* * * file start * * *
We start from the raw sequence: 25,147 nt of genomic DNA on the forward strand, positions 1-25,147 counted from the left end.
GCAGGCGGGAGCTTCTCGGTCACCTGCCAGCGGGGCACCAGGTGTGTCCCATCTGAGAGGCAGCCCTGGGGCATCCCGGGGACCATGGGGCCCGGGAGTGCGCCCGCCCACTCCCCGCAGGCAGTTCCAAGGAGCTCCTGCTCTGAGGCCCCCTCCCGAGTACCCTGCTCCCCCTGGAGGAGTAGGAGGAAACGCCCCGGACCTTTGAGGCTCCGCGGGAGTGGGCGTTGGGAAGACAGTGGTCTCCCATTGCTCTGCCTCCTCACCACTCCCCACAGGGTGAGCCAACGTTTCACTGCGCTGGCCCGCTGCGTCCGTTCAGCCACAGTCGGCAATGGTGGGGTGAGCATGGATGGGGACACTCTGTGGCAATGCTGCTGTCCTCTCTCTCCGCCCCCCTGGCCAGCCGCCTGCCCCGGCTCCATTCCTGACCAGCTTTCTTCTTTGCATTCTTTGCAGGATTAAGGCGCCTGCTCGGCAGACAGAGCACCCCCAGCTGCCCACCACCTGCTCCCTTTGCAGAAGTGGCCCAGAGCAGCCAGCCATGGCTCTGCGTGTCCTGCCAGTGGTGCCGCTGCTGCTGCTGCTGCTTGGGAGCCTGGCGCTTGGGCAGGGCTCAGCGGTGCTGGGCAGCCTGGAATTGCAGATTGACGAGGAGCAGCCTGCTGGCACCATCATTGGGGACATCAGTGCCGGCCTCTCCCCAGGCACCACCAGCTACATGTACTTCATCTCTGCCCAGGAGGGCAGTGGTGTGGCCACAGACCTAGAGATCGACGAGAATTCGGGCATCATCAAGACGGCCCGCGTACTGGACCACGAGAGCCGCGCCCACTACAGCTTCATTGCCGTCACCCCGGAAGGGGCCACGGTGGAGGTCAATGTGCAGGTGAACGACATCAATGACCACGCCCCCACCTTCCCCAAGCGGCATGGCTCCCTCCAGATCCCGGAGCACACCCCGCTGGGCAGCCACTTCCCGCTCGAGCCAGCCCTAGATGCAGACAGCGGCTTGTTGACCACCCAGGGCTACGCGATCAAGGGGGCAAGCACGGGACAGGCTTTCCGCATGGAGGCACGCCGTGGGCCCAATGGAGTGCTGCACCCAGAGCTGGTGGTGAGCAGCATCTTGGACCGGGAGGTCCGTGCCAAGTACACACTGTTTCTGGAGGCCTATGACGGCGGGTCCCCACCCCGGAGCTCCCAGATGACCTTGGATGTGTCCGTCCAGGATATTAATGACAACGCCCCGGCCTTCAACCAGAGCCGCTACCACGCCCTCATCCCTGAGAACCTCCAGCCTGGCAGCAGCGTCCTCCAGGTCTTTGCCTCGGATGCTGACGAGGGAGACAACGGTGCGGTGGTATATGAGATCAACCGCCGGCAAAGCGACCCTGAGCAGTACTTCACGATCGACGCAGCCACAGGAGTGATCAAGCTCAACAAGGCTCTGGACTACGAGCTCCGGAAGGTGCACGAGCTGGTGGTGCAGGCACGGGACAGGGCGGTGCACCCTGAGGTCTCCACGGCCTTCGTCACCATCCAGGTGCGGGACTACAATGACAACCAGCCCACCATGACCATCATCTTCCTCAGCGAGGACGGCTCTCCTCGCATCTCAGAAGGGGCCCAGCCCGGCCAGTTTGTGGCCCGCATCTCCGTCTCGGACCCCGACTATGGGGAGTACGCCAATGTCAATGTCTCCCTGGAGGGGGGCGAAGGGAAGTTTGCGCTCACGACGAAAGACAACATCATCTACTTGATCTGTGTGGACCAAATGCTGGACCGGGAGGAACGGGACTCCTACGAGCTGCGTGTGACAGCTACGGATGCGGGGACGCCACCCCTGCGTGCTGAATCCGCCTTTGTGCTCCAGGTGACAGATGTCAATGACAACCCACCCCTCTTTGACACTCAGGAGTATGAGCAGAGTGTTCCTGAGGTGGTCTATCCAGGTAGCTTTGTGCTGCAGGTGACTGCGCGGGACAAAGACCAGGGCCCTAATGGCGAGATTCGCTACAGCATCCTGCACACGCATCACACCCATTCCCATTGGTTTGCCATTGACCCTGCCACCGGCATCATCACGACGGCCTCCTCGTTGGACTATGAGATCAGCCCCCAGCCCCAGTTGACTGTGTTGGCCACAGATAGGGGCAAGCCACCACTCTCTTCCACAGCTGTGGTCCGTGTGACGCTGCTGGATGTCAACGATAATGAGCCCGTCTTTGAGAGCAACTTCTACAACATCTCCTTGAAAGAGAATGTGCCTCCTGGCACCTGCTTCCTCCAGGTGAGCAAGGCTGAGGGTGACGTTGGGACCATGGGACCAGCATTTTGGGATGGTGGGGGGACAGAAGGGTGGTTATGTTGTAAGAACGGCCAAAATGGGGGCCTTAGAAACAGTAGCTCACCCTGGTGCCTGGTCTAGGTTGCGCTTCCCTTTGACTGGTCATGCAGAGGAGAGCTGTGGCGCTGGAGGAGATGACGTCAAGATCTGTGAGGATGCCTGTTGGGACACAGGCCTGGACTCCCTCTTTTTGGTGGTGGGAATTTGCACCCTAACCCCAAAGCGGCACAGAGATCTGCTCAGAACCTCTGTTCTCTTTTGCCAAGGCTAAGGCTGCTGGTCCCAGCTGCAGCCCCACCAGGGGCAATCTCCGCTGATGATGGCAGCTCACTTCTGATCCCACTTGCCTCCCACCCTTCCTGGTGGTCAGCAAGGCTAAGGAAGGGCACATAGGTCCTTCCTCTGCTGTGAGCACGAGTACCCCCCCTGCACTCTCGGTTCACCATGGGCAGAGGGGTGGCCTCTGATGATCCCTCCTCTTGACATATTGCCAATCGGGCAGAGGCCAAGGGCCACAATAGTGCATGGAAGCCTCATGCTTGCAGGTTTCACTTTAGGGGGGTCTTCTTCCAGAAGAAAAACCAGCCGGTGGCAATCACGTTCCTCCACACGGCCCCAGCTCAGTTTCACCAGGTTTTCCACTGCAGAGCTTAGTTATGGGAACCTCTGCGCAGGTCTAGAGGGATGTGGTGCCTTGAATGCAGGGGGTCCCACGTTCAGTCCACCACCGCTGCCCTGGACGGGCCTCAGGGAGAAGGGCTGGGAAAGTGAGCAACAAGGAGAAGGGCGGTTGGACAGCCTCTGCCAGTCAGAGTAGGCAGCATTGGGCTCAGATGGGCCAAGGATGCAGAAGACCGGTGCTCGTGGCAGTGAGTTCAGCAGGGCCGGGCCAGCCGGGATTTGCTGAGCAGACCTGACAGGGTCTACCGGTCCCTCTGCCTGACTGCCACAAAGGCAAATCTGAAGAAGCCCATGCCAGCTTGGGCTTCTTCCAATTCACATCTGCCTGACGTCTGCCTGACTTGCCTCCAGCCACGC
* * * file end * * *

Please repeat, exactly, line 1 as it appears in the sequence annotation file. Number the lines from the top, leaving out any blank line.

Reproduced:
We start from the raw sequence: 25,147 nt of genomic DNA on the forward strand, positions 1-25,147 counted from the left end.